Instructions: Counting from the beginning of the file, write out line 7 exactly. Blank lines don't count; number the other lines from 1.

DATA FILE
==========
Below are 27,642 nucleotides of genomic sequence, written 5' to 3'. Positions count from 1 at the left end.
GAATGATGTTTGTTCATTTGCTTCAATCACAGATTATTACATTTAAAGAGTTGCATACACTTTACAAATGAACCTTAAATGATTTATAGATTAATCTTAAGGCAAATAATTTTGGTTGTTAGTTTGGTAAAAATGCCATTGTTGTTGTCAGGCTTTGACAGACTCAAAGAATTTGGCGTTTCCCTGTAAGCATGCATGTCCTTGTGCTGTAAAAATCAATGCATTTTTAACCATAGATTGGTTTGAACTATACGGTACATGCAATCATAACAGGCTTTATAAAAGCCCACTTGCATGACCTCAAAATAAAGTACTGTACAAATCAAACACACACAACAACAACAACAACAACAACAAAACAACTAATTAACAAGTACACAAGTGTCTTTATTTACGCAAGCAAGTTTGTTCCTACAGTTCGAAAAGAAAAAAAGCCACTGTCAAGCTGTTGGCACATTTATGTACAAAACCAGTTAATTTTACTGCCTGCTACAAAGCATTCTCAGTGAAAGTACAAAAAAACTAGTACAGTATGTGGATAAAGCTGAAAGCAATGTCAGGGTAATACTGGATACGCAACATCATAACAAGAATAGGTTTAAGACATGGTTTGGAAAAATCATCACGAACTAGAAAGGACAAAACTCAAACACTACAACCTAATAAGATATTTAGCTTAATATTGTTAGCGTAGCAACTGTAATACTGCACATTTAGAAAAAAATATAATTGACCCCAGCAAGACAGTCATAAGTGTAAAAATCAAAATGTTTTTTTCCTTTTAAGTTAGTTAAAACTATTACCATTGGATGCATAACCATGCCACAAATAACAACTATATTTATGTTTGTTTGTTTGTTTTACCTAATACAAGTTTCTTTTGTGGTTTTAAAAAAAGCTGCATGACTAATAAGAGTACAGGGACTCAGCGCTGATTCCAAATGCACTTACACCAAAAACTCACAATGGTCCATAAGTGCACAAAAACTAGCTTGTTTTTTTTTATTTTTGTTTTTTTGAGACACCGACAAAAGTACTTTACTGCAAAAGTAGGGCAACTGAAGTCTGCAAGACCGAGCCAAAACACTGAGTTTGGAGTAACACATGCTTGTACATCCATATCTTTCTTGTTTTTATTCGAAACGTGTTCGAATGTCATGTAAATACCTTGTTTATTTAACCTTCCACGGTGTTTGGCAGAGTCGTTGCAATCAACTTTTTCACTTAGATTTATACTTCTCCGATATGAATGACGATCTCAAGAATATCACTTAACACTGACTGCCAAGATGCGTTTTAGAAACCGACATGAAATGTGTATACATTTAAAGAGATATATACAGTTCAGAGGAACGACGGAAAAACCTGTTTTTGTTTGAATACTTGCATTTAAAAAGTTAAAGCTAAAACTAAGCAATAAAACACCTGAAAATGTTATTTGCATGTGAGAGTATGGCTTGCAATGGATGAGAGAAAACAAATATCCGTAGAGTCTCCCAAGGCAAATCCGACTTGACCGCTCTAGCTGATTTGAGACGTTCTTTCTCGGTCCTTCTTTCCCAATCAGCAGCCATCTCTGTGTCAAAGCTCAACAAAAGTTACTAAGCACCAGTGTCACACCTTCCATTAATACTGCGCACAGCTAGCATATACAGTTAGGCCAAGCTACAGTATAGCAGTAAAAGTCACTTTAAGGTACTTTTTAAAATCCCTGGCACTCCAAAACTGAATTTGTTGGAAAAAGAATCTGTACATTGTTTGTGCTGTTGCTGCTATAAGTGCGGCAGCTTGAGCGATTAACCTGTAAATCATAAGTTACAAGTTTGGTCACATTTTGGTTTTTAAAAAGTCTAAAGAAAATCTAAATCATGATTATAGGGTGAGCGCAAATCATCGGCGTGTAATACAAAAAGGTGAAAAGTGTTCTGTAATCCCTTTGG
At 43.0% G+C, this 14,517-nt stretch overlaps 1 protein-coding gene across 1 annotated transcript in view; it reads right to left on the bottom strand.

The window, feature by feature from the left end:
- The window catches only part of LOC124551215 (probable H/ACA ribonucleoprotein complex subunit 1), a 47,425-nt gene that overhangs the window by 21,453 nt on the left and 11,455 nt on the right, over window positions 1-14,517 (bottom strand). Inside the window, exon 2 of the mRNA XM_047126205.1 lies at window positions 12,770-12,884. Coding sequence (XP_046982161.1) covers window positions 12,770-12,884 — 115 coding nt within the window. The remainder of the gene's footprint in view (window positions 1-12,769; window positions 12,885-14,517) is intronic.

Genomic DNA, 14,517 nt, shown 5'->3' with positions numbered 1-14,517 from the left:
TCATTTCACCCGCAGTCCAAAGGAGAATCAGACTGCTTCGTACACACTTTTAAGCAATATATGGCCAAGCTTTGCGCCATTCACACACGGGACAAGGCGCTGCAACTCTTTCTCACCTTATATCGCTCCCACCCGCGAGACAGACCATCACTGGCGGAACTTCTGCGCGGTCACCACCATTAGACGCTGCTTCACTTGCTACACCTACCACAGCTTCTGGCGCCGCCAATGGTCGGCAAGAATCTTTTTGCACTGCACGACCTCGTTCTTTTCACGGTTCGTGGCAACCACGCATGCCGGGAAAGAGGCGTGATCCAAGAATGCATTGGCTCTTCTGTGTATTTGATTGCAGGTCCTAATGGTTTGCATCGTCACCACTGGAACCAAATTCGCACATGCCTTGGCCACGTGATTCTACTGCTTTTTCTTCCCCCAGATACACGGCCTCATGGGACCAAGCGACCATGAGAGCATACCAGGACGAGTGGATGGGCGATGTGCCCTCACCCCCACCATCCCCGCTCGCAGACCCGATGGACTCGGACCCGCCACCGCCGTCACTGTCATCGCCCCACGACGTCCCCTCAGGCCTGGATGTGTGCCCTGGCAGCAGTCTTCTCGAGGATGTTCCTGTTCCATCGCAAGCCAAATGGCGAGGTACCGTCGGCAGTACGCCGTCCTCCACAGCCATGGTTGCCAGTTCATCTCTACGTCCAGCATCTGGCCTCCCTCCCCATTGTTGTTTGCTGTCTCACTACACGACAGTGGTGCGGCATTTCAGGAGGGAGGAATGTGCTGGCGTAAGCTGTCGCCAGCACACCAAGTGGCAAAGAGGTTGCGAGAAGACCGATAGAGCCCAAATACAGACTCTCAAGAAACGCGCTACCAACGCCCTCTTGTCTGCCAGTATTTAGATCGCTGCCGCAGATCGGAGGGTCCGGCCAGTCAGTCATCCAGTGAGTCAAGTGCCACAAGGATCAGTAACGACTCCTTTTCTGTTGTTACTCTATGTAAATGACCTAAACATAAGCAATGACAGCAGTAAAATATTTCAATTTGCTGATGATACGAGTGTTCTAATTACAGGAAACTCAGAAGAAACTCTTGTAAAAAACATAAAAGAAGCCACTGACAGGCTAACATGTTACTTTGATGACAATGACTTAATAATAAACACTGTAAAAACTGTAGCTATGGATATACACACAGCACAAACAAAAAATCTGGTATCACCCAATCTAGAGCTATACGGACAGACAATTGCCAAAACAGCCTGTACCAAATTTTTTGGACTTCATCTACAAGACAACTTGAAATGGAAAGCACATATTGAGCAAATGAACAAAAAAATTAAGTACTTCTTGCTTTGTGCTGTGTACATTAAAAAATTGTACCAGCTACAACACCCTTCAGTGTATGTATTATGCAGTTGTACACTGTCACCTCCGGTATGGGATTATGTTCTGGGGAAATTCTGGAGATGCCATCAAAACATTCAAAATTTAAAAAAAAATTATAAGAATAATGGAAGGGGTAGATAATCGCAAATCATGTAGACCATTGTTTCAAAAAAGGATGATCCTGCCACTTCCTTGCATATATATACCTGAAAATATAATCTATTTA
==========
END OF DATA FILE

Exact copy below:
TCATTTCACCCGCAGTCCAAAGGAGAATCAGACTGCTTCGTACACACTTTTAAGCAATATATGGCCAAGCTTTGCGCCATTCACACACGGGACAAGGCGCTGCAACTCTTTCTCACCTTATATCGCTCCCACCCGCGAGACAGACCATCACTGGCGGAACTTCTGCGCGGTCACCACCATTAGACGCTGCTTCACTTGCTACACCTACCACAGCTTCTGGCGCCGCCAATGGTCGGCAAGAATCTTTTTGCACTGCACGACCTCGTTCTTTTCACGGTTCGTGGCAACCACGCATGCCGGGAAAGAGGCGTGATCCAAGAATGCATTGGCTCTTCTGTGTATTTGATTGCAGGTCCTAATGGTTTGCATCGTCACCACTGGAACCAAATTCGCACATGCCTTGGCCACGTGATTCTACTGCTTTTTCTTCCCCCAGATACACGGCCTCATGGGACCAAGCGACCATGAGAGCATACCAGGACGAGTGGATGGGCGATGTGCCCTCACCCCCACCATCCCCGCTCGCAGACCCGATGGACTCGGACCCGCCACCGCCGTCACTGTCATCGCCCCACGACGTCCCCTCAGGCCTGGATGTGTGCCCTGGCAGCAGTCTTCTCGAGGATGTTCCTGTTCCATCGCAAGCCAAATGGCGAGGTACCGTCGGCAGTACGCCGTCCTCCACAGCCATGGTTGCCAGTTCATCTCTACGTCCAGCATCTGGCCTCCCTCCCCATTGTTGTTTGCTGTCTCACTACACGACAGTGGTGCGGCATTTCAGGAGGGAGGAATGTGCTGGCGTAAGCTGTCGCCAGCACACCAAGTGGCAAAGAGGTTGCGAGAAGACCGATAGAGCCCAAATACAGACTCTCAAGAAACGCGCTACCAACGCCCTCTTGTCTGCCAGTATTTAGATCGCTGCCGCAGATCGGAGGGTCCGGCCAGTCAGTCATCCAGTGAGTCAAGTGCCACAAGGATCAGTAACGACTCCTTTTCTGTTGTTACTCTATGTAAATGACCTAAACATAAGCAATGACAGCAGTAAAATATTTCAATTTGCTGATGATACGAGTGTTCTAATTACAGGAAACTCAGAAGAAACTCTTGTAAAAAACATAAAAGAAGCCACTGACAGGCTAACATGTTACTTTGATGACAATGACTTAATAATAAACACTGTAAAAACTGTAGCTATGGATATACACACAGCACAAACAAAAAATCTGGTATCACCCAATCTAGAGCTATACGGACAGACAATTGCCAAAACAGCCTGTACCAAATTTTTTGGACTTCATCTACAAGACAACTTGAAATGGAAAGCACATATTGAGCAAATGAACAAAAAAATTAAGTACTTCTTGCTTTGTGCTGTGTACATTAAAAAATTGTACCAGCTACAACACCCTTCAGTGTATGTATTATGCAGTTGTACACTGTCACCTCCGGTATGGGATTATGTTCTGGGGAAATTCTGGAGATGCCATCAAAACATTCAAAATTTAAAAAAAAATTATAAGAATAATGGAAGGGGTAGATAATCGCAAATCATGTAGACCATTGTTTCAAAAAAGGATGATCCTGCCACTTCCTTGCATATATATACCTGAAAATATAATCTATTTA